SB 50 would have required cities and counties to permit higher-density zoning near job and transit centers. But housing experts say that legislation doesn’t fit with Trump’s dark narrative about Democrats wanting to "destroy the suburbs," noting vast tracts of single-family homes would still be permitted across California communities.

In neighborhoods within a half mile of rail stations, ferry terminals and other transit hubs, this "upzoning" would greenlight mid-rise apartment towers of four or five stories. In spots farther from transit and jobs, it would permit dividing homes into duplexes, triplexes and fourplexes in areas previously zoned only for single-family homes.  

Earlier in the op-ed, Trump and Carson claim that, if left in place, the federal housing rule they rescinded would also "abolish single-family zoning, compel the construction of high-density ‘stack and pack’ apartment buildings in residential neighborhoods, and forcibly transform neighborhoods." 

This gives the impression that the failed California legislation would do the same. But under the state bill, the private market would drive the construction of higher-density housing, not government. Local governments would not be compelled to build anything. And large tracts of single-family homes would still be permitted.

Among experts, a zoning designation communicates the maximum density that can be built on a property, but it doesn’t mean other less-dense options, such as single-family homes, are off limits. 

Of course, not everyone who reads the op-ed is a housing or zoning expert and they might be left with a very different impression, including the idea that there’s a push to abolish new single-family homes in California, which is not the case.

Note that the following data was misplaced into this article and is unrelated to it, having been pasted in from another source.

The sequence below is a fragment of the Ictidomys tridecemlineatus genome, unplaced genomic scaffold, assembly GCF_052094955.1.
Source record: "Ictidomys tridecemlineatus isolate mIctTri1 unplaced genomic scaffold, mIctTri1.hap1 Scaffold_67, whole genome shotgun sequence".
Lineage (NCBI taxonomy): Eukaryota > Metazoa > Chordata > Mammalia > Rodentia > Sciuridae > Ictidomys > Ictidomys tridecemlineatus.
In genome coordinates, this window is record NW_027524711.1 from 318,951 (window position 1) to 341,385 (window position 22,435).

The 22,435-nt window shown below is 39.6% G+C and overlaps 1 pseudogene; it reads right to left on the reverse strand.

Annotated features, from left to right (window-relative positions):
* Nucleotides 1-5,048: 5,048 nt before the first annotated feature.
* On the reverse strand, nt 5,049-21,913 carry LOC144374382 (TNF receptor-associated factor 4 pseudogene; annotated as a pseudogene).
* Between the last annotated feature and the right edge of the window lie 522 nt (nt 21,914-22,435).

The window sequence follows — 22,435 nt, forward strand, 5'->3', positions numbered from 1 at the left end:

Here’s one viewpoint from a housing expert: 

"I think it is accurate," Ben Metcalf, managing director of UC Berkeley’s Terner Center for Housing Innovation, said of the claim. "There has been a longstanding effort over the last several years, among folks like Sen. Scott Wiener and other leaders in the Legislature and in the governor’s office, under Gov. Jerry Brown and Gov. Gavin Newsom, to try and create more flexibility for individual homeowners who want to add second units or third units or want to subdivide their lots." 

But, as Metcalf explained, abolishing single-family zoning doesn’t mean getting rid of the ability to build new single-family homes. 

"In President Trump and Secretary Carson’s op-ed, they are definitely doing some fear mongering here, making folks think that," said Metcalf, who led California’s Department of Housing and Community Development from 2015 to last year, and served in President Obama’s housing agency. "The implication here is, we here in California are trying to do away with the ability of folks to own and live in single-family homes. That’s just not it at all."

"I think it’s a major misconception and Trump and Carson are driving a bus through that misconception," Metcalf added.

‘No one is proposing to ban single-family homes’

In an interview on Monday, Wiener also said the claim was correct from a zoning perspective, but added a similar caveat.